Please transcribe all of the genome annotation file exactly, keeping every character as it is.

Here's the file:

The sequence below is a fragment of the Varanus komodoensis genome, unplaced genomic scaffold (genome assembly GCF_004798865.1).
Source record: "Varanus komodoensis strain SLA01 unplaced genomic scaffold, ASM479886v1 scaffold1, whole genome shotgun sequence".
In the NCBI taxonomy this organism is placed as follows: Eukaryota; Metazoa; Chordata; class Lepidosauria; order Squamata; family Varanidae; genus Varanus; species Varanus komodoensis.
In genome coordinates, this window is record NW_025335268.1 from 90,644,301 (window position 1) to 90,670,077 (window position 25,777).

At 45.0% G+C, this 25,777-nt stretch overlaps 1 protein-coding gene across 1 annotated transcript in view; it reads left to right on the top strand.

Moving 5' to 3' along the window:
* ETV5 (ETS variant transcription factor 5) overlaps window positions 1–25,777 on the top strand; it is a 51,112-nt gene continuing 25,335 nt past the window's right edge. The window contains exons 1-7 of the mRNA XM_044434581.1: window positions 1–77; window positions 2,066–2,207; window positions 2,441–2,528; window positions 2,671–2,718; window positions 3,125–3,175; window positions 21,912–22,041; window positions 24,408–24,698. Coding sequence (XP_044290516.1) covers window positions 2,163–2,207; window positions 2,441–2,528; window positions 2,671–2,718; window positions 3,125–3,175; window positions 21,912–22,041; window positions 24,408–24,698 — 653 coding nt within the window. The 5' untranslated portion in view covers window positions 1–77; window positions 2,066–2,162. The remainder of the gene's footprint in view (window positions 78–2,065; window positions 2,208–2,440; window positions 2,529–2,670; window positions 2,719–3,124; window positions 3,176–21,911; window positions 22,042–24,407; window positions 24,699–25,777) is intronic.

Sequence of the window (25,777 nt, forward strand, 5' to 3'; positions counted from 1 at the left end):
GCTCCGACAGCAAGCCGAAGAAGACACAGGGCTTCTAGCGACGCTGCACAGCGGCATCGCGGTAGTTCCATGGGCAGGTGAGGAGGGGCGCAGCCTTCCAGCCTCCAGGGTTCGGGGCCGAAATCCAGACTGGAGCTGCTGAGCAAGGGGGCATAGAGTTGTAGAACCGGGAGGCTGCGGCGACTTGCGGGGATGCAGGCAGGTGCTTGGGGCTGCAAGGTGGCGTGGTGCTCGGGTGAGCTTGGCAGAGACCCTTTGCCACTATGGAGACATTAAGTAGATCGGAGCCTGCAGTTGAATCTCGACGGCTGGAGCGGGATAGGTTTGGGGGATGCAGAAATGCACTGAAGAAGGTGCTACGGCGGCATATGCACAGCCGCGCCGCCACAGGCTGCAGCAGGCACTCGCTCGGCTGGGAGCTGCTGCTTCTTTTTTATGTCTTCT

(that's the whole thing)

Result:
The sequence below is a fragment of the Varanus komodoensis genome, unplaced genomic scaffold (genome assembly GCF_004798865.1).
Source record: "Varanus komodoensis strain SLA01 unplaced genomic scaffold, ASM479886v1 scaffold1, whole genome shotgun sequence".
In the NCBI taxonomy this organism is placed as follows: Eukaryota; Metazoa; Chordata; class Lepidosauria; order Squamata; family Varanidae; genus Varanus; species Varanus komodoensis.
In genome coordinates, this window is record NW_025335268.1 from 90,644,301 (window position 1) to 90,670,077 (window position 25,777).

At 45.0% G+C, this 25,777-nt stretch overlaps 1 protein-coding gene across 1 annotated transcript in view; it reads left to right on the top strand.

Moving 5' to 3' along the window:
* ETV5 (ETS variant transcription factor 5) overlaps window positions 1–25,777 on the top strand; it is a 51,112-nt gene continuing 25,335 nt past the window's right edge. The window contains exons 1-7 of the mRNA XM_044434581.1: window positions 1–77; window positions 2,066–2,207; window positions 2,441–2,528; window positions 2,671–2,718; window positions 3,125–3,175; window positions 21,912–22,041; window positions 24,408–24,698. Coding sequence (XP_044290516.1) covers window positions 2,163–2,207; window positions 2,441–2,528; window positions 2,671–2,718; window positions 3,125–3,175; window positions 21,912–22,041; window positions 24,408–24,698 — 653 coding nt within the window. The 5' untranslated portion in view covers window positions 1–77; window positions 2,066–2,162. The remainder of the gene's footprint in view (window positions 78–2,065; window positions 2,208–2,440; window positions 2,529–2,670; window positions 2,719–3,124; window positions 3,176–21,911; window positions 22,042–24,407; window positions 24,699–25,777) is intronic.

Sequence of the window (25,777 nt, forward strand, 5' to 3'; positions counted from 1 at the left end):
GCTCCGACAGCAAGCCGAAGAAGACACAGGGCTTCTAGCGACGCTGCACAGCGGCATCGCGGTAGTTCCATGGGCAGGTGAGGAGGGGCGCAGCCTTCCAGCCTCCAGGGTTCGGGGCCGAAATCCAGACTGGAGCTGCTGAGCAAGGGGGCATAGAGTTGTAGAACCGGGAGGCTGCGGCGACTTGCGGGGATGCAGGCAGGTGCTTGGGGCTGCAAGGTGGCGTGGTGCTCGGGTGAGCTTGGCAGAGACCCTTTGCCACTATGGAGACATTAAGTAGATCGGAGCCTGCAGTTGAATCTCGACGGCTGGAGCGGGATAGGTTTGGGGGATGCAGAAATGCACTGAAGAAGGTGCTACGGCGGCATATGCACAGCCGCGCCGCCACAGGCTGCAGCAGGCACTCGCTCGGCTGGGAGCTGCTGCTTCTTTTTTATGTCTTCT